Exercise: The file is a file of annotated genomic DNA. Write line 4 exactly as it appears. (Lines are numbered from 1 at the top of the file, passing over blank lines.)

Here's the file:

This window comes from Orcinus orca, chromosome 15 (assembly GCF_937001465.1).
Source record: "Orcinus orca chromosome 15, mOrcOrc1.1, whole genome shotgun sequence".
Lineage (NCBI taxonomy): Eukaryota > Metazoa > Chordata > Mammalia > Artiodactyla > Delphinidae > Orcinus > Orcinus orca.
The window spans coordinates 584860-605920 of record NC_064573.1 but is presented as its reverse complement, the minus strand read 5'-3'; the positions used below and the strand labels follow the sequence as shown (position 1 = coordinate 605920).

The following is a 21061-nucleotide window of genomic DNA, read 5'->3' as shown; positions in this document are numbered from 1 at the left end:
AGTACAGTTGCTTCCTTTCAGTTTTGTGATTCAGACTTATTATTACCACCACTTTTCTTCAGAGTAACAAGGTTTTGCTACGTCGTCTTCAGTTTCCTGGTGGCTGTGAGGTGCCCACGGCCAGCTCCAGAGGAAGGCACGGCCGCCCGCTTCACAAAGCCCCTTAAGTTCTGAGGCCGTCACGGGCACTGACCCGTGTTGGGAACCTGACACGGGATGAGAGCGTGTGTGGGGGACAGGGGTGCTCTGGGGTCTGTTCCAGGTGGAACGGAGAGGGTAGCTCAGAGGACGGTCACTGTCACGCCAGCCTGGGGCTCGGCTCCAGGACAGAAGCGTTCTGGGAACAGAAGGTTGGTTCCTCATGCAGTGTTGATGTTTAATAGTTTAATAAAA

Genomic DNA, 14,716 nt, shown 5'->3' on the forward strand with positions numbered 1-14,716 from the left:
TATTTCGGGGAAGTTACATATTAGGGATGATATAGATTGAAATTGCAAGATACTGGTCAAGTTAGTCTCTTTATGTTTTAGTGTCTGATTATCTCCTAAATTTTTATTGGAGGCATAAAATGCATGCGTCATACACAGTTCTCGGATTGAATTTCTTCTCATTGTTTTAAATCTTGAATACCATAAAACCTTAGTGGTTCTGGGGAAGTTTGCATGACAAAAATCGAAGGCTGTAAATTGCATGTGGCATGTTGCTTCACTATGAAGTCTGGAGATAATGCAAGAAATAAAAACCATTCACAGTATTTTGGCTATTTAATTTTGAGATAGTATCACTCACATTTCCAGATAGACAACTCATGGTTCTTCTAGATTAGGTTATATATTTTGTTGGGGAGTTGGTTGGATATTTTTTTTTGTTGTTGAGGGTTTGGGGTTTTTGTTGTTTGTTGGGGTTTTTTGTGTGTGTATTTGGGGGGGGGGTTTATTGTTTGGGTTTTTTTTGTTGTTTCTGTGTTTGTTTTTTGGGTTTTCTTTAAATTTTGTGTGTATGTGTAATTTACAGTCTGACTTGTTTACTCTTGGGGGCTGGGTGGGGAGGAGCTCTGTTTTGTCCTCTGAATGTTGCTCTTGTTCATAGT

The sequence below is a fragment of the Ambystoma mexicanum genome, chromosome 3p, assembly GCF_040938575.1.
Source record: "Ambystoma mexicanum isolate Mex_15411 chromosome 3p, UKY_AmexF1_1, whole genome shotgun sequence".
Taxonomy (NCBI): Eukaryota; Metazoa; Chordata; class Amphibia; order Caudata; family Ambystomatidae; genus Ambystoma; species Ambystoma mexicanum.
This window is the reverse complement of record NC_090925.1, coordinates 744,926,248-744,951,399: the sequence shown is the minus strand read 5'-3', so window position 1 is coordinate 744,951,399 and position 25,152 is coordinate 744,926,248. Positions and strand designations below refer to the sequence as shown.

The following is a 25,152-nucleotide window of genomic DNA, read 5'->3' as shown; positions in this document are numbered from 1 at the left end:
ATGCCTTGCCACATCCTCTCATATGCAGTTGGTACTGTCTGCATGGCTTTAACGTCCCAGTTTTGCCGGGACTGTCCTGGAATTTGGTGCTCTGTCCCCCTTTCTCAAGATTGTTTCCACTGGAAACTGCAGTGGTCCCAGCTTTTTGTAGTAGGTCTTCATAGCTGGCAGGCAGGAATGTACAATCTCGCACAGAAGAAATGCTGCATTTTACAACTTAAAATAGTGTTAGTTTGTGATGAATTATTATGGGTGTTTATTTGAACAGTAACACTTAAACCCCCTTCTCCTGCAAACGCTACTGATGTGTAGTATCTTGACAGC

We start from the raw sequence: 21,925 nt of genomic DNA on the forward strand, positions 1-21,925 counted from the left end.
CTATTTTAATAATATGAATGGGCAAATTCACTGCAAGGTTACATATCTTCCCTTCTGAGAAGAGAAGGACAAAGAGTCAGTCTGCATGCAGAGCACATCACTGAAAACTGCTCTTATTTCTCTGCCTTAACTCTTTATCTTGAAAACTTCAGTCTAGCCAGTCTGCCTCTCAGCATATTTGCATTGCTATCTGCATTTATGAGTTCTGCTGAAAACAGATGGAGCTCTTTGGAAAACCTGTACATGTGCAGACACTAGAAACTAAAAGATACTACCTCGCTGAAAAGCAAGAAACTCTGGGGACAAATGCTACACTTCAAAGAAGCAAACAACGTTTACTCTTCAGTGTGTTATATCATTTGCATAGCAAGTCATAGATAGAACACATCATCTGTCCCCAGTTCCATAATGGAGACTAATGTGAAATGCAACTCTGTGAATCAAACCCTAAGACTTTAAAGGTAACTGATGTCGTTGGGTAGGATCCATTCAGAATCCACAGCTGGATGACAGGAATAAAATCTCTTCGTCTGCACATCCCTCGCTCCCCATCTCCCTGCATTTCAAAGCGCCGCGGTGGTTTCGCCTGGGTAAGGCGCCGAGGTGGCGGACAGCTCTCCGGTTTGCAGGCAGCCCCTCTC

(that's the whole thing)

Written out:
The window spans coordinates 584860-605920 of record NC_064573.1 but is presented as its reverse complement, the minus strand read 5'-3'; the positions used below and the strand labels follow the sequence as shown (position 1 = coordinate 605920).